The Gorilla is a forest species. The Eastern Lowland Gorilla has the widest altitudinal range of any of the gorilla subspecies, living in montane, transitional, and lowland tropical forests. One of the best-studied populations occupies the highlands of Kahuzi-Biega. Here habitats vary from dense primary forest intermixed with bamboo stands, to moderately moist woodland, to areas of Cyperus swamp and peat bog, with alpine and subalpine grassland at higher altitudes.

The varied diet of the Eastern Lowland Gorilla includes a wide range of plants, fruits, seeds, leaves, stems and barks as well as ants, termites and other insects. Seasonality in diet and habitat use is greater for Grauer’s gorillas in low altitude forests than for mountain gorillas. Grauer’s gorilla eats more fruit than Bwindi’s mountain gorilla but not as much as western gorillas. When fruit is scarce, Eastern Lowland Gorillas travel less and increase their consumption of herbaceous vegetation. They also occasionally feed on ants, but insects are never more than a minor part of the diet.

Less is known about the social behavior, feeding ecology, life history and demography of Eastern Lowland Gorillas, compared with the extensive data gathered on the Mountain Gorilla. As far as group structure is concerned, gorillas form harems. It was once thought that gorilla groups contained only one adult male, but around one third of groups in East Africa have been found to host two full-grown males. Adult females in any one silverback’s harem are mostly unrelated, and the social ties that exist between them are weak.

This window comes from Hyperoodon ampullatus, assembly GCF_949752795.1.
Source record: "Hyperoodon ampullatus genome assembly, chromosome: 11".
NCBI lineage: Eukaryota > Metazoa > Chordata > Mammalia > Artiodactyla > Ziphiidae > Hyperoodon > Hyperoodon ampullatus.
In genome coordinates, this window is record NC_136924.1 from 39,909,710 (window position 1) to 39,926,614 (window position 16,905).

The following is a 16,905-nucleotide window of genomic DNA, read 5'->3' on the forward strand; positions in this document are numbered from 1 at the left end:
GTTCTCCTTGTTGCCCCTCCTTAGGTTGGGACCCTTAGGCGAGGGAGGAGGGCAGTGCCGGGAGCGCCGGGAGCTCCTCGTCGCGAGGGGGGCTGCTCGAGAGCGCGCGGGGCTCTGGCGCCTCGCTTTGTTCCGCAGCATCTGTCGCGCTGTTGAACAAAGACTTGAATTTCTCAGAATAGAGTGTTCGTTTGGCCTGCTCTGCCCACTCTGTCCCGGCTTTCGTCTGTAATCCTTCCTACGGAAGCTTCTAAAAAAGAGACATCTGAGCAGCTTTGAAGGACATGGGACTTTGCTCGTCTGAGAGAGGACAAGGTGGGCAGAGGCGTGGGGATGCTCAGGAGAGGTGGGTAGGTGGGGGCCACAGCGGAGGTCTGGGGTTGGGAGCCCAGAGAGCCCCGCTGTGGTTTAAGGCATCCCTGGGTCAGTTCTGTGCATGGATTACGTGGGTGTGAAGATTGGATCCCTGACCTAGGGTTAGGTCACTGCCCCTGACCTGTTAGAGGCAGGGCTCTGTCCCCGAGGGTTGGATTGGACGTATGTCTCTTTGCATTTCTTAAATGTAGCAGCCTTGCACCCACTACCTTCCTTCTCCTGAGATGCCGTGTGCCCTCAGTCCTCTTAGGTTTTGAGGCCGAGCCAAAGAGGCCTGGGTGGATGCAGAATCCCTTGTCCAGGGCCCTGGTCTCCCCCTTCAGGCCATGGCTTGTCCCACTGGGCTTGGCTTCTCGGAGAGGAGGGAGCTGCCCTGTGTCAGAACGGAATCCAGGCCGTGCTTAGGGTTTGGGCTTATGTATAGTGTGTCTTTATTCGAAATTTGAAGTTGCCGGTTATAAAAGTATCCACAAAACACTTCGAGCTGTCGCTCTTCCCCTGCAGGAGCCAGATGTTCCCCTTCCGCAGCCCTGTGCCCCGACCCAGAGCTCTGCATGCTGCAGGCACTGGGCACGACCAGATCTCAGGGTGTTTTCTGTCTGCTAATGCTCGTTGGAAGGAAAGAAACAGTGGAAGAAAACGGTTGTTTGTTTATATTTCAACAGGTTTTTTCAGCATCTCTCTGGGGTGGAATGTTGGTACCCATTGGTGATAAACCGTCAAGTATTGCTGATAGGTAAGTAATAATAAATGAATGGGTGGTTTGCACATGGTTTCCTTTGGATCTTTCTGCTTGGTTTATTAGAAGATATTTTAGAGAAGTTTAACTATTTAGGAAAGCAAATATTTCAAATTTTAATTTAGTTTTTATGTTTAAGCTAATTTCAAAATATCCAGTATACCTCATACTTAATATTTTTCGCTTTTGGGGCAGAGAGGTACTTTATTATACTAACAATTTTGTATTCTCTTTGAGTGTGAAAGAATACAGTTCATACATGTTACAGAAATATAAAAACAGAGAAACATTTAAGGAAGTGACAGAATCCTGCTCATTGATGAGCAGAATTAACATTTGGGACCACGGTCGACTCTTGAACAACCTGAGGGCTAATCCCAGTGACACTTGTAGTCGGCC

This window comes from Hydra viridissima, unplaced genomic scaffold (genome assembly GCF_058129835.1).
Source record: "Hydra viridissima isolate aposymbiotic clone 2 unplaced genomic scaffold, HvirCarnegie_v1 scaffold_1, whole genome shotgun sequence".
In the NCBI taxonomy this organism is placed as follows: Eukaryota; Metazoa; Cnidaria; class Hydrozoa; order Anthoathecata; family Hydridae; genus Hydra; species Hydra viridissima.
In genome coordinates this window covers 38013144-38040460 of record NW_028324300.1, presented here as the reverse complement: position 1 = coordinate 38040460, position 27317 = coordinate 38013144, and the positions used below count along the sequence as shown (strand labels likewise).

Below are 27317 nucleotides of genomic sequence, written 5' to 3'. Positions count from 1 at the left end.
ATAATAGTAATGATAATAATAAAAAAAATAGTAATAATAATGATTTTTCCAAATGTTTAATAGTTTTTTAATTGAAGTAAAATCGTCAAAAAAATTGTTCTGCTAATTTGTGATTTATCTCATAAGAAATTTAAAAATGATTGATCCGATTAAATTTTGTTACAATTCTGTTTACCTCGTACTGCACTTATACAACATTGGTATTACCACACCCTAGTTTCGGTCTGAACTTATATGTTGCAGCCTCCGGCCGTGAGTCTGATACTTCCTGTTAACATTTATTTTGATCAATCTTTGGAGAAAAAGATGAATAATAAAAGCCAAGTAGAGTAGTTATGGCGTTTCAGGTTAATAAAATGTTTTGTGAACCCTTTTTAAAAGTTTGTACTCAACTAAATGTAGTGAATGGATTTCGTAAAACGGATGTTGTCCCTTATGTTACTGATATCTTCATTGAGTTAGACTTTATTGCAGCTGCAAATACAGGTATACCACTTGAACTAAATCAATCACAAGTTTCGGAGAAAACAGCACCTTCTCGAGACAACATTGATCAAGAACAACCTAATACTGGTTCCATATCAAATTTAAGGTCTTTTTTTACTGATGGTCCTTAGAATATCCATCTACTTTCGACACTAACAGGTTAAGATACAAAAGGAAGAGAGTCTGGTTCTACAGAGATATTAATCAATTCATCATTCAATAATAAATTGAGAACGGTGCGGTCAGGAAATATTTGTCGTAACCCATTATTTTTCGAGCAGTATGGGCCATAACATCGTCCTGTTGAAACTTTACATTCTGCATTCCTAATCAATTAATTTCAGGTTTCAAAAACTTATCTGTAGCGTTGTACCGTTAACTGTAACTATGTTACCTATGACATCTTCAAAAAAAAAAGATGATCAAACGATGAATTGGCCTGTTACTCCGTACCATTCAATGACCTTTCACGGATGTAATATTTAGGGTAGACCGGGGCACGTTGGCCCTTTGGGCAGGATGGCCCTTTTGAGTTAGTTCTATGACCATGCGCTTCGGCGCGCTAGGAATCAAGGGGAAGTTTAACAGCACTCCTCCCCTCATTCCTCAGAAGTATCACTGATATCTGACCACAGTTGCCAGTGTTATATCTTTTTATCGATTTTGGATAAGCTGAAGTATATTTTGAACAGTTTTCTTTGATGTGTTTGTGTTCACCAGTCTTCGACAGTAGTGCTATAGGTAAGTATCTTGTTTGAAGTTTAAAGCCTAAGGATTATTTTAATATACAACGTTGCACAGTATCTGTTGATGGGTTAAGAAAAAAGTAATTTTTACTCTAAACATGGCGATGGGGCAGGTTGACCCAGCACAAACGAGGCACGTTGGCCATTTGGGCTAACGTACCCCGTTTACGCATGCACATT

In contrast to many other primates, it is the bond between each individual female and the silverback, rather than bonds between the females that hold the group together. Upon reaching maturity, most males and females leave the group in which they were born. The females usually join another group or a lone young adult male, whereas the males remain solitary until they can attract females and establish their own groups (Yamagiwa, 2003). Both natal dispersal and secondary dispersal (subsequent transfer to yet another group) occur among female eastern gorillas. The structure and group cohesion seems to serve mainly to avoid predators (Yamagiwa & Kahekwa, 2001).

Distribution (current and historical)

The Eastern Lowland Gorilla occurs only in eastern DRC, between the Lualaba river and the Burundi-Rwanda-Uganda border. Its distribution is limited to an area of about 90,000 km², within which it is thought to occupy an estimated 21,600 km² in five regions:

– Kahuzi-Biega National Park and the adjacent Kasese region;
– Maïko National Park and adjacent forest
– Itombwe Forest
– Tayna
– North Kivu Mbohe